The court’s analysis focused on a provision of Indiana’s enactment which it noted was “stronger than that found in either the 1979 or 1985 versions of the UTSA.” Indiana’s version provides that “the IUTSA ‘displaces all conflicting law of this state pertaining to the misappropriation of trade secrets, except contract law and criminal law.’” Although NABC’s claims all related to the same subject matter, i.e. the series concept, it argued that its alternative claims did not “pertain” to trade secrets under the statute’s meaning because they were not predicated on the existence of a trade secret.

The court, reasoning that the legislature intended the UTSA to be construed consistent with other UTSA jurisdictions, followed the Supreme Court of Hawai’i in holding that the UTSA “abolishes all free-standing alternative causes of action for theft of misuse of confidential, proprietary, or otherwise secret information falling short of trade secret status (e.g. idea misappropriation, information piracy, theft or [sic] commercial information, etc.).” (quoting BlueEarth Biofuels, LLC v. Hawaiian Elec. Co., 123 Hawai’i 314, 321 (Haw. 2010)) (internal quotation marks omitted).

The court emphasized that the IUTSA “does not preempt claims for misappropriation of information or ideas that are protected by contract.” Nevertheless, under similar circumstances where no express obligation has been created, the decision bars recovery for a defendant’s use of confidential information that does not rise to the level of a trade secret.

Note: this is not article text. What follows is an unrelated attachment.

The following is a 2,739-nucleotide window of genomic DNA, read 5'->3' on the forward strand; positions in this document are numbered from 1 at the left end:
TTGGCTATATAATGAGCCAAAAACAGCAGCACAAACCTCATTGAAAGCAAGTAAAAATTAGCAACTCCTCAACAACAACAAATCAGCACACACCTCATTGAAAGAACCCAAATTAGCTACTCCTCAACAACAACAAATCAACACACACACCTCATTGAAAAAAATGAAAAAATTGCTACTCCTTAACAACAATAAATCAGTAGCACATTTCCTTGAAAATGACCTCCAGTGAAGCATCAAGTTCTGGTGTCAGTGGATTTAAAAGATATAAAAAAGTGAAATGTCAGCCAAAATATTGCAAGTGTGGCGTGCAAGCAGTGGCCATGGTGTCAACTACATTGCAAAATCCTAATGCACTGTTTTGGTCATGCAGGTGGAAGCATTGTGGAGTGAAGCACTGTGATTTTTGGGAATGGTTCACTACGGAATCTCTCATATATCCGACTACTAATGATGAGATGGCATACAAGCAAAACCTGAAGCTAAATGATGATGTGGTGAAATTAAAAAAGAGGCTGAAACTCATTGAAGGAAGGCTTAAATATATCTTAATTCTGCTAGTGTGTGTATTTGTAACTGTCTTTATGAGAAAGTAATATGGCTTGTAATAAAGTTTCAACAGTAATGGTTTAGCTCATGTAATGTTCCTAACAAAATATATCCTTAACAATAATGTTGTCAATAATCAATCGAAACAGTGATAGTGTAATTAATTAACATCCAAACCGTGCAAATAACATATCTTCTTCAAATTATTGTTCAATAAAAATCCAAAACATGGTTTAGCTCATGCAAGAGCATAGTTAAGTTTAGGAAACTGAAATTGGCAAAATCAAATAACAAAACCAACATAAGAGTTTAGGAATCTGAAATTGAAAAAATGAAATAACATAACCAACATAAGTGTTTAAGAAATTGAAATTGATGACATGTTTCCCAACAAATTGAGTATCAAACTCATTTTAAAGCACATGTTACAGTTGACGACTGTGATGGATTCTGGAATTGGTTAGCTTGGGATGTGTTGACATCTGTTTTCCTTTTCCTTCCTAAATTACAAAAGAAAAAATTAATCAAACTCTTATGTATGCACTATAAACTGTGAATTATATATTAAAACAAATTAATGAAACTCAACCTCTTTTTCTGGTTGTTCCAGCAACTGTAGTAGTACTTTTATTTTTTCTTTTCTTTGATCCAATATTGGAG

The court also rejected NABC’s argument that its conversion claim was “derivative” of criminal law, and thus entitled to the statute’s exception. In so holding, the court distinguished civil conversion claims from civil claims brought under RICO, which are not preempted.

August 9, 2012 | Eastern District of Pennsylania
WebMD Alleges Former Vice President will Inevitably Disclose Trade Secrets Through Employment with Competitor

Plaintiff, WebMD Health Corp., sued Anthony T. Dale, a former employee, alleging by accepting employment with Health Grades, Inc., Dale breached his Restrictive Covenant Agreement, violated Delaware’s Uniform Trade Secrets Act, engaged in unfair competition, and converted WebMD’s trade secrets and confidential information. Plaintiff then moved for a preliminary injunction to enjoin Dale from employment with Health Grades for one year.

WebMD’s complaint alleged that in Dale’s ten years of employment, including three years as Group Vice President, he was exposed to, and involved in the development of, highly confidential information such as pricing policies, product development plans, business plans, sales strategies, and market positioning. Further, it stated that Health Grades was a direct competitor as defined by the terms of the restrictive covenants that Dale signed and that he could not perform the role he has planned at Health Grades without using WebMD’s confidential information, either consciously or inadvertently.

The District Court for the Eastern District of Pennsylvania, applying Delaware Law, granted WebMD’s motion for a preliminary injunction, finding that WebMD was likely to succeed on the merits. However, the court also found that that the definition for “competing businesses” in the restrictive covenants was overbroad and thus it “blue penciled” the definition to only restrict Dale’s involvement online advertising of health and wellness-related products, which constituted a marginal portion of Dale’s responsibilities at Health Grades.